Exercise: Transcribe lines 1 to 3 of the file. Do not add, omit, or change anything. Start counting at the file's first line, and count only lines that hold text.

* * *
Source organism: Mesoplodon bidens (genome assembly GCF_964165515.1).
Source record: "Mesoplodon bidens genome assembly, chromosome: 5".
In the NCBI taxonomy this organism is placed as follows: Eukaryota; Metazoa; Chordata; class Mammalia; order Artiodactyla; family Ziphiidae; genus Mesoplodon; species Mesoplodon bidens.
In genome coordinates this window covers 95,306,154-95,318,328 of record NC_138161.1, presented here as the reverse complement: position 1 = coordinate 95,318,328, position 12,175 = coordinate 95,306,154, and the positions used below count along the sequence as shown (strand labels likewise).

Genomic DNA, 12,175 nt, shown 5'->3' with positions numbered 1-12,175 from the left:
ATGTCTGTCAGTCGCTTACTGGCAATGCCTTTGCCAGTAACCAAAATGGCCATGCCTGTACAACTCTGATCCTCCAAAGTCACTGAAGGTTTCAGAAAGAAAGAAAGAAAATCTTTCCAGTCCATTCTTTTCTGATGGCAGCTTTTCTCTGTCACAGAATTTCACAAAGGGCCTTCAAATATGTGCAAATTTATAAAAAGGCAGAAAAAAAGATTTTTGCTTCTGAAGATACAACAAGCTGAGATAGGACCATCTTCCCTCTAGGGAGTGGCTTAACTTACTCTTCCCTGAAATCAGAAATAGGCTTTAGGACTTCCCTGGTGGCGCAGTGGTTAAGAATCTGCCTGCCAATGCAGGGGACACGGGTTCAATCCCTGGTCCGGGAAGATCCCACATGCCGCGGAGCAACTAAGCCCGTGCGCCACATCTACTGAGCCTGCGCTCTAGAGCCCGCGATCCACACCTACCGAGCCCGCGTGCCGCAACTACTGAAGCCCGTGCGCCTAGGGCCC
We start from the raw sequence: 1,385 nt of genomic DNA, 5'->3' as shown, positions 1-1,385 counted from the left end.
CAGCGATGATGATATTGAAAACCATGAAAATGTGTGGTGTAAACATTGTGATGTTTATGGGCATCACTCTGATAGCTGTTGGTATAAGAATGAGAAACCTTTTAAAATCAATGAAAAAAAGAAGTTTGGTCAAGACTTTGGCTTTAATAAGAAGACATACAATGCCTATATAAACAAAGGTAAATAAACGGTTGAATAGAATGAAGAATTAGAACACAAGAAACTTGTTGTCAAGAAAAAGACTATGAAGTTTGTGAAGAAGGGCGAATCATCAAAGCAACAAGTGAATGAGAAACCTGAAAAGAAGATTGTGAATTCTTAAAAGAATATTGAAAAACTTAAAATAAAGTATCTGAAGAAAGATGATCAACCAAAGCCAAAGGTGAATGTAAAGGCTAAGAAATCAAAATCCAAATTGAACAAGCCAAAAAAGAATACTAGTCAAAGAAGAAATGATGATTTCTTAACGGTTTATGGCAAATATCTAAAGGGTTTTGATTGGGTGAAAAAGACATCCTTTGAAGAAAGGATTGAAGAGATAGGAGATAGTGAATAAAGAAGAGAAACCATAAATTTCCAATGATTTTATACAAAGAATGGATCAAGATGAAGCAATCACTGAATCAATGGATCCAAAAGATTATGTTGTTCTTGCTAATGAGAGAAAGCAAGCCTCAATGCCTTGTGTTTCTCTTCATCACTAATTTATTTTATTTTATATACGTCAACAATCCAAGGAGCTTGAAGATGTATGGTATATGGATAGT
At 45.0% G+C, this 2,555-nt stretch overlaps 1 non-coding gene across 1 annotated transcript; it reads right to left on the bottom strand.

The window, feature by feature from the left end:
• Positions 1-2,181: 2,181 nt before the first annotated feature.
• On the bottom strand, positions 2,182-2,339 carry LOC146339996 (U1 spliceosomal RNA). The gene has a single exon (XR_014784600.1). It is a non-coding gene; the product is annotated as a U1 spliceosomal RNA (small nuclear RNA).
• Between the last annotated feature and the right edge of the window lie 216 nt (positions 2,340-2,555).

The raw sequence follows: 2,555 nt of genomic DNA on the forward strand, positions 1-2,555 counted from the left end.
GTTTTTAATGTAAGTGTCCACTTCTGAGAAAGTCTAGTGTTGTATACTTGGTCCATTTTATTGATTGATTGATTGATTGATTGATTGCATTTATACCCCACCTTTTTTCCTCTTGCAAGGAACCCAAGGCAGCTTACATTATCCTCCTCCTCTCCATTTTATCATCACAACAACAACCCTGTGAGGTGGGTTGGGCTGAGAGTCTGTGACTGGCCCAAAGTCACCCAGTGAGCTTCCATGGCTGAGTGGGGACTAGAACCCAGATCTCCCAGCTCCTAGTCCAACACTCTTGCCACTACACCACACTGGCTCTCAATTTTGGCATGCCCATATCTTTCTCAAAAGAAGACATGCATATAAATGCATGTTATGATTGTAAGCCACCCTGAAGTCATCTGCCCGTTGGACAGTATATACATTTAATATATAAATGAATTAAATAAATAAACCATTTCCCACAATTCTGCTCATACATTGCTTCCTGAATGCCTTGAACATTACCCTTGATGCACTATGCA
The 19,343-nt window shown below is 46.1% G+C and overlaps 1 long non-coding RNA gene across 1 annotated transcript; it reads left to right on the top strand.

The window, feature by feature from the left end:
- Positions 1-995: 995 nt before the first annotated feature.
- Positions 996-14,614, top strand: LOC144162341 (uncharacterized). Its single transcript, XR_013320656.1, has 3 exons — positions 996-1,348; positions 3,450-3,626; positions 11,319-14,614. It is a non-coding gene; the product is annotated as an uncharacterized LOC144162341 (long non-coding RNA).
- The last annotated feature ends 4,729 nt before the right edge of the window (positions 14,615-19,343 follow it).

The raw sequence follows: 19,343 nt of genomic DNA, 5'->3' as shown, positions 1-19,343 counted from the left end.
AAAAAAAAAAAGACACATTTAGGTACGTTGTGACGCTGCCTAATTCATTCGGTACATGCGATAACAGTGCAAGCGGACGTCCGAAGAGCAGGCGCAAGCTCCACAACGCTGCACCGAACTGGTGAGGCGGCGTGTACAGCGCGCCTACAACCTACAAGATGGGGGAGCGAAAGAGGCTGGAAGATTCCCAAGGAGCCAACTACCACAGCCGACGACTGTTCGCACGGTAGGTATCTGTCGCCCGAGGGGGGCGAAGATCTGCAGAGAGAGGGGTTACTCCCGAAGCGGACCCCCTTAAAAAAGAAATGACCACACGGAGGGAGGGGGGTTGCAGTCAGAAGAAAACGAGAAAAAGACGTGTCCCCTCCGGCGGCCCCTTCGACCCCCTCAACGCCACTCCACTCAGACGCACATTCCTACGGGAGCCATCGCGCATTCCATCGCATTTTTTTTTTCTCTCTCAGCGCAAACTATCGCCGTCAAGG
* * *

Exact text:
Source organism: Mesoplodon bidens (genome assembly GCF_964165515.1).
Source record: "Mesoplodon bidens genome assembly, chromosome: 5".
In the NCBI taxonomy this organism is placed as follows: Eukaryota; Metazoa; Chordata; class Mammalia; order Artiodactyla; family Ziphiidae; genus Mesoplodon; species Mesoplodon bidens.